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Food Safety Pasteurisation Research

22 October 2005

Food Safety Pasteurisation Research

New Zealand Food Safety Authority is undertaking research to assess the risk to New Zealand consumers from the consumption of raw (unpasteurised) milk and milk products, which are not currently allowed to be sold in New Zealand.

New Zealanders travel widely and sample an ever increasing and exotic range of foods in all sorts of places. People who have sampled the raw milk cheeses of Europe are keen to be able to buy and eat these when they get back home.

However, before the New Zealand standard for unpasteurised milk and milk products can be changed, a comprehensive assessment of the risks, both to consumers and to our vital animal based industries, must first be undertaken, NZFSA Acting Executive Director Sandra Daly says.

As part of the assessment, NZFSA, in partnership with Fonterra, other government scientists and universities, will undertake world-leading studies to measure the effectiveness of the pasteurisation process under modern commercial conditions.

By knowing exactly what level of protection the pasteurisation process delivers, the Authority will be to assess the relative risks of unpasteurised milk and milk products and consider what measures may be available to manage these risks, Mrs Daly says.

Raw milk cheeses may contain pathogens such as Listeria monocytogenes. In countries such as France, where a lot of raw milk cheese is eaten, serious illnesses associated with these foods are known to occur, and in some cases result in death, she says. While countries with a long history of eating raw milk cheeses accept this risk to their consumers, New Zealand has historically required all milk and milk products to be pasteurised before sale. This step has been an important part of the protective measures that have reduced the New Zealand incidence of diseases such as tuberculosis. "We know that New Zealand consumers are keen to have access to these products and that is why we are looking at how this might be possible while protecting public health and New Zealand's international reputation as a supplier of safe food"

Fonterra's unique facilities and expertise are being made available to conduct the research, which is well underway, but the methodology has been developed by scientists from NZFSA, ESR and Massey University and any resulting decisions will be made solely by NZFSA.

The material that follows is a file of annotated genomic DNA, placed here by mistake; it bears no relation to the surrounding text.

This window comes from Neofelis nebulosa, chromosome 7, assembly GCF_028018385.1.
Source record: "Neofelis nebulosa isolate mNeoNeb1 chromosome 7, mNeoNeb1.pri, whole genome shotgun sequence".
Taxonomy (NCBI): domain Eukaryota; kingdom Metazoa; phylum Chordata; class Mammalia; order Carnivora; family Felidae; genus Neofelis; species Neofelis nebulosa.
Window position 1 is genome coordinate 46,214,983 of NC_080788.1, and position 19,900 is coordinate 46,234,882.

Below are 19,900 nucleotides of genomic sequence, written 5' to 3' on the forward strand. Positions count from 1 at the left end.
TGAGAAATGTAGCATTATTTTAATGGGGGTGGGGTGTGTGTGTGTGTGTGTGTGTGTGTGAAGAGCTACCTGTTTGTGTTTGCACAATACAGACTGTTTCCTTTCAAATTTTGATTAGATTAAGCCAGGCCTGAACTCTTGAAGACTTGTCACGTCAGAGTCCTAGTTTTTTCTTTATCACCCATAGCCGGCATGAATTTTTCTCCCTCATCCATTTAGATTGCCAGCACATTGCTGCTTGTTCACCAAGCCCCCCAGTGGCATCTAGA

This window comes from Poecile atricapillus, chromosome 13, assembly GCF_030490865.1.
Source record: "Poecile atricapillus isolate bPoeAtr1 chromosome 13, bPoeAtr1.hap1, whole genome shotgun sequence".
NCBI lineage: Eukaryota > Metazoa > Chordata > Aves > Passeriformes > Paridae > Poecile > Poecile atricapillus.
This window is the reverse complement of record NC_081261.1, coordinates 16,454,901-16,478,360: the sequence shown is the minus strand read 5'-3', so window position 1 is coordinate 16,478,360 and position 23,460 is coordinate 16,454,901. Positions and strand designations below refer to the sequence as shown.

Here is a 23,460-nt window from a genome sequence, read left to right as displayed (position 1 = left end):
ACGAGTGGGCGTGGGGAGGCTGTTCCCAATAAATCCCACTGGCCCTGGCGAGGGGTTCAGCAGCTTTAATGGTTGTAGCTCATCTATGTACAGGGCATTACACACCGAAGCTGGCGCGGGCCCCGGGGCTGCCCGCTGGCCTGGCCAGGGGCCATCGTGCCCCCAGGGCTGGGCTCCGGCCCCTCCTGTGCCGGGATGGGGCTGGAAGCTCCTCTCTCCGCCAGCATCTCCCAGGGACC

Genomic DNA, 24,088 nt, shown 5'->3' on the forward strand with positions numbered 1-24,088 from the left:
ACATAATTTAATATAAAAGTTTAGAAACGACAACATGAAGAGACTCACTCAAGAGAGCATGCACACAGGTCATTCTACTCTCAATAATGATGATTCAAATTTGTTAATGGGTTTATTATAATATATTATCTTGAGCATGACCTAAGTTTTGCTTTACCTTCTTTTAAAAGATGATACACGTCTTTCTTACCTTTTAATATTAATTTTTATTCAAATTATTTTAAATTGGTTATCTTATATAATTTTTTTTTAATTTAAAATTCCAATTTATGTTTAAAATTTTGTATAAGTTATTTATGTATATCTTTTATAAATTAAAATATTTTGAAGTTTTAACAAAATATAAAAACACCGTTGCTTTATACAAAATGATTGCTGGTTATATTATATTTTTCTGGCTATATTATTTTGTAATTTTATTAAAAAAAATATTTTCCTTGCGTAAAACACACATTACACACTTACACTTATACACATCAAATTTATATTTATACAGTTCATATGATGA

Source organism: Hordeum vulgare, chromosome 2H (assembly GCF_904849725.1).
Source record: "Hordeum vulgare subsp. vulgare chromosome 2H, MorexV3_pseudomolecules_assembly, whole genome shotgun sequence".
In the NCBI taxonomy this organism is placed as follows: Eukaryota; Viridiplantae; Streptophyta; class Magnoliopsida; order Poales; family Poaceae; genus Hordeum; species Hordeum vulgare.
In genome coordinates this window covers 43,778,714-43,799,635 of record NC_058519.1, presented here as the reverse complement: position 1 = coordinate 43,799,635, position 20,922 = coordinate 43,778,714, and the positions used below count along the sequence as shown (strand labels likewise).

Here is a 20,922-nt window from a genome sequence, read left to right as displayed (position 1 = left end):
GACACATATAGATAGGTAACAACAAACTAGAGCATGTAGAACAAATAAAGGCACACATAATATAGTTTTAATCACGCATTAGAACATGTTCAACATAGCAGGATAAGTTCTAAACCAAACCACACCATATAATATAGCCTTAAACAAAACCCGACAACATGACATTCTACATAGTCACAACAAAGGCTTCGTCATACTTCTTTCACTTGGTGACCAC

This research will also be used to evaluate whether new technologies for treating raw milk and raw milk products can achieve the same level of food safety as pasteurisation while having the advantage of not resulting in any food quality changes. Mrs Daly says.

The developed risk assessment will avoid having to consider the import and domestic production of dozens of raw milk cheeses on a case-by-case basis, she says.

The research is expected to take about two years.

Mrs Daly says that while the research will take a holistic approach to the safety of raw milk cheeses, work already done by Australian scientists specifically on Roquefort cheese, a soft blue vein cheese made from sheep's milk, may see it being sold in New Zealand earlier than other unpasteurised products.

This follows an application Food Standards Australia New Zealand received some years ago from the French Government to amend the Australian New Zealand Food Standards Code to permit the sale of Roquefort in Australia.

NZFSA has also been asked by the French Government to consider allowing Roquefort to be sold in New Zealand. NZFSA has initiated a specific risk assessment to consider this request in the context of the New Zealand environment. A decision is expected early in 2006.

The Authority has a regulatory obligation to carry out its own tests but intends to make use of the Australian research, Mrs Daly says.

ENDS


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